Finally, remember that in the event of a power outage, you should eat the perishable foods in your fridge first. Start with your fresh fruits and vegetables. If your fridge doors are left closed, food can only stay safe for about 4 hours in a full fridge and 2 days in a full freezer.

Below are some creative ideas for delicious and healthy plant-based hurricane meals.

Healthy Hurricane Breakfast

Pancake Oatmeal Muffins

These muffins are two breakfast items in one! The only catch is that they must be prepared before the storm hits. Just get a packet of pancake mix (you can use a vegan option like the Otherworld Pancake & Waffle Mix which is made with fruits and veggies and upcycled ingredients), some rolled oats and some frozen/fresh berries or dried fruit, add some Add water to a batter and bake in a muffin or cupcake tin. If you want to add some protein, throw in some walnuts or chia seeds. Store in a freezer bag and enjoy a healthy breakfast or snack without electricity.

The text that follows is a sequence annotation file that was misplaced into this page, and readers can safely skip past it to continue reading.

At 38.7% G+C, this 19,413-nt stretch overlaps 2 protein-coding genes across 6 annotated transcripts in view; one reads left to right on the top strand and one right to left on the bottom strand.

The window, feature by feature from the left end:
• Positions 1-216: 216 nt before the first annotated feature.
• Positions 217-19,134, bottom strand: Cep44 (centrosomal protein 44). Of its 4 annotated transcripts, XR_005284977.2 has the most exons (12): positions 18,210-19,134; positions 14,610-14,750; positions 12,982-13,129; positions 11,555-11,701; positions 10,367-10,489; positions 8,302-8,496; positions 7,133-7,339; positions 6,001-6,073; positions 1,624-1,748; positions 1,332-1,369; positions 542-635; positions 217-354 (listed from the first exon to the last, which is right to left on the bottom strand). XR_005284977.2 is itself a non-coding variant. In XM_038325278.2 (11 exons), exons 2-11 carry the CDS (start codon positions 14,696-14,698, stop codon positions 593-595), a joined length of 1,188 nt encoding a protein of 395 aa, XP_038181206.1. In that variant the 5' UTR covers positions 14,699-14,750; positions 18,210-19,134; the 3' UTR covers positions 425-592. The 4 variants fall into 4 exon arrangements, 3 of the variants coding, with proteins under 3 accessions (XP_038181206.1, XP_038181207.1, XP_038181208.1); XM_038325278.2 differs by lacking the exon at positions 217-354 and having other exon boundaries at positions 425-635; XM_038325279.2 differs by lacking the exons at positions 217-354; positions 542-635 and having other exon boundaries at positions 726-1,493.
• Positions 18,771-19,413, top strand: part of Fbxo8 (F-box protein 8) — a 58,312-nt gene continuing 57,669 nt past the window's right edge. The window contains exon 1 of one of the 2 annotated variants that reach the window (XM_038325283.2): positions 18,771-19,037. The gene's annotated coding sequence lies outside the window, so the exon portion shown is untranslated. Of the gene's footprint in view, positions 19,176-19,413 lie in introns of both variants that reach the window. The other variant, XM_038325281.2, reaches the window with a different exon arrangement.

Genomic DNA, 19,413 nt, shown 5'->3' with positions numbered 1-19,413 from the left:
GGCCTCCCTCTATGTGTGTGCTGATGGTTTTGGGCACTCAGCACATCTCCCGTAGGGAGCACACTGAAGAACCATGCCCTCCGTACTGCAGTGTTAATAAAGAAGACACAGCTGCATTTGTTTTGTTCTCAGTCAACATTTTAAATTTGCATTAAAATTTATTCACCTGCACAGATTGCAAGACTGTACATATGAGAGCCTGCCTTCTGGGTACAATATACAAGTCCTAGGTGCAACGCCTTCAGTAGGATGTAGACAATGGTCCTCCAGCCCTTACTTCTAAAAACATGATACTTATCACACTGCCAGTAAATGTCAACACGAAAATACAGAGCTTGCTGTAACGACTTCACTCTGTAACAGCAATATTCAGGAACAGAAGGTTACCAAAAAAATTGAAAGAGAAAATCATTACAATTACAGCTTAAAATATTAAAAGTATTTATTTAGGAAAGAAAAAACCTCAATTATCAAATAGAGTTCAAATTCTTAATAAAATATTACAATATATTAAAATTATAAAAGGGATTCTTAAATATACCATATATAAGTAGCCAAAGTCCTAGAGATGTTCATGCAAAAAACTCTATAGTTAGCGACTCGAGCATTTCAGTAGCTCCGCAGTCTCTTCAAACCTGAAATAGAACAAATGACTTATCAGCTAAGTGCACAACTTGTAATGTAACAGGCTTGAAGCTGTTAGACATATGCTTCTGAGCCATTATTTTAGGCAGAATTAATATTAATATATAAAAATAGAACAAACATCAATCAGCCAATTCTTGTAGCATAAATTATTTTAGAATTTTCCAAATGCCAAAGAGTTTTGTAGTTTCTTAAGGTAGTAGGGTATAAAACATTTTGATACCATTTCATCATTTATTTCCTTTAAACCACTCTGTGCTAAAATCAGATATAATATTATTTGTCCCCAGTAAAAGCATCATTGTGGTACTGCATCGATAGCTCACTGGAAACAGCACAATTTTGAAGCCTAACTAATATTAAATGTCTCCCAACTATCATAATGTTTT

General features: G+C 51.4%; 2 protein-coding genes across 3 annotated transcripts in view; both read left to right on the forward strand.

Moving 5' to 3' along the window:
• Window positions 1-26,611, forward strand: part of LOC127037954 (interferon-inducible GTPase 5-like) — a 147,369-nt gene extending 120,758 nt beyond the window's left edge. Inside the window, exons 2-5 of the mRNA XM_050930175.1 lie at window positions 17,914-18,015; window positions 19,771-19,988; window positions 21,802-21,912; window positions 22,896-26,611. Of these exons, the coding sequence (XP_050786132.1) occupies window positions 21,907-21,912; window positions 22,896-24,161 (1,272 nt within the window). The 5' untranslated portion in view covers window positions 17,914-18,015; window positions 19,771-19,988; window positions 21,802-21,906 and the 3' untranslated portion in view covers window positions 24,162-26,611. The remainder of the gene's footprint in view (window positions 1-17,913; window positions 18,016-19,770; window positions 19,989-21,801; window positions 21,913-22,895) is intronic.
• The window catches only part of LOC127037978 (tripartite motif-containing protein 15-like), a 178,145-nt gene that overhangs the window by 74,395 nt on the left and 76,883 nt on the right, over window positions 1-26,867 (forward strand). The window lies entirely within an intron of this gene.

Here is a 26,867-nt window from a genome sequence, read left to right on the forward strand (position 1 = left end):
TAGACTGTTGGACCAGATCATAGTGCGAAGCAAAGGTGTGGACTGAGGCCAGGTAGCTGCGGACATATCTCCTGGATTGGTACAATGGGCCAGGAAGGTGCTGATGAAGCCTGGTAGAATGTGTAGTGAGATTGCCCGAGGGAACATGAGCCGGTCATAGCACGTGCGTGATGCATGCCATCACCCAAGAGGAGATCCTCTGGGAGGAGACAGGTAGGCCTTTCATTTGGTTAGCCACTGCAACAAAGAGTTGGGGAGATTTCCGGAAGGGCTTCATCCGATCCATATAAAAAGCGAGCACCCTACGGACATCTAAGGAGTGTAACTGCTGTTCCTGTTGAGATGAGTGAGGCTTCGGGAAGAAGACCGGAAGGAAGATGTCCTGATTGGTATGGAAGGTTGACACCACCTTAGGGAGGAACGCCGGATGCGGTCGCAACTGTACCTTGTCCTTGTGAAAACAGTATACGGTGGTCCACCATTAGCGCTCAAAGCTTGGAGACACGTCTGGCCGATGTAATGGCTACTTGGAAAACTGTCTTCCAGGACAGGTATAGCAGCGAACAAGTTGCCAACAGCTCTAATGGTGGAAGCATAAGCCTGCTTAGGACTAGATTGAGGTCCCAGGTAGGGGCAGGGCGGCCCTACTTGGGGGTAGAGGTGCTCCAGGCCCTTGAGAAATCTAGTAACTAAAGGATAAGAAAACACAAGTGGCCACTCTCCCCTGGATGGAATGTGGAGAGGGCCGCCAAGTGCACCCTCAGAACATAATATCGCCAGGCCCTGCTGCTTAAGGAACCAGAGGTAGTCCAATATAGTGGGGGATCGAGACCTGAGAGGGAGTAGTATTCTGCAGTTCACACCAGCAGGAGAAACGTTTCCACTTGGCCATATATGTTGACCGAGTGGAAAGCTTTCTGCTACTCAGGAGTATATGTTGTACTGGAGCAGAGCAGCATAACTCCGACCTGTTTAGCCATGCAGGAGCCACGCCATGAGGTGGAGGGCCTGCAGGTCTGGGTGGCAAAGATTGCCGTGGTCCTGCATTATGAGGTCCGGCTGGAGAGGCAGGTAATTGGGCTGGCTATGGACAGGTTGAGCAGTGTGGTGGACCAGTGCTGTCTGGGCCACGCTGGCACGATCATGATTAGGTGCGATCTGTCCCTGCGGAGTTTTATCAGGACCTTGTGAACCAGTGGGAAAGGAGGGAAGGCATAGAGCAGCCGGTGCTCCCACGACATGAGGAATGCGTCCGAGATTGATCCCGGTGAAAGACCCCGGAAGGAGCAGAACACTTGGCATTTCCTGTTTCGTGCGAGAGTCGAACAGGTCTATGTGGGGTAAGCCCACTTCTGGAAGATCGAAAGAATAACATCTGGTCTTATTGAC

Healthy Hurricane Lunch

Tomato soup with white beans and pesto toast

For this recipe, combine a can of tomato soup with white beans and sun-dried tomatoes, and add whole wheat crackers with pesto sauce for a delicious side dish.

For the tomato soup, try Dr. McDougall’s, which is not only vegan but also gluten-free and has just 115 calories per serving with 8 grams of fiber and 7 grams of protein, or Imagine Foods Garden Tomato Creamy Soup, which contains gluten. free, organic and low in sodium. Each serving provides two grams of protein and two grams of fiber.

For crackers, try Mary’s Gone Crackers Organic Everything Super Seed, which provides 11% of your Daily Value of fiber per serving, is minimally processed and has 3 grams of protein and zero grams of sugar per serving, or Lundberg Family Farms Organic Lightly Salted Wild Rice Cakes, which are also minimal processed and very low in sodium with 2 grams of protein per serving.

For a pesto sauce, you can either buy a vegan brand like Mr. Organic, or you can prep the ingredients ahead of time and combine them when you’re ready to eat. If you choose the latter, stock up on pine nuts and walnuts (which you can toss in the food processor and store in a container before the storm), olive oil, garlic powder, lemon juice, nutritional yeast, a jar of basil, a jar of parsley, water, and Salt and pepper.

Healthy Hurricane Dinner

Vegan tacos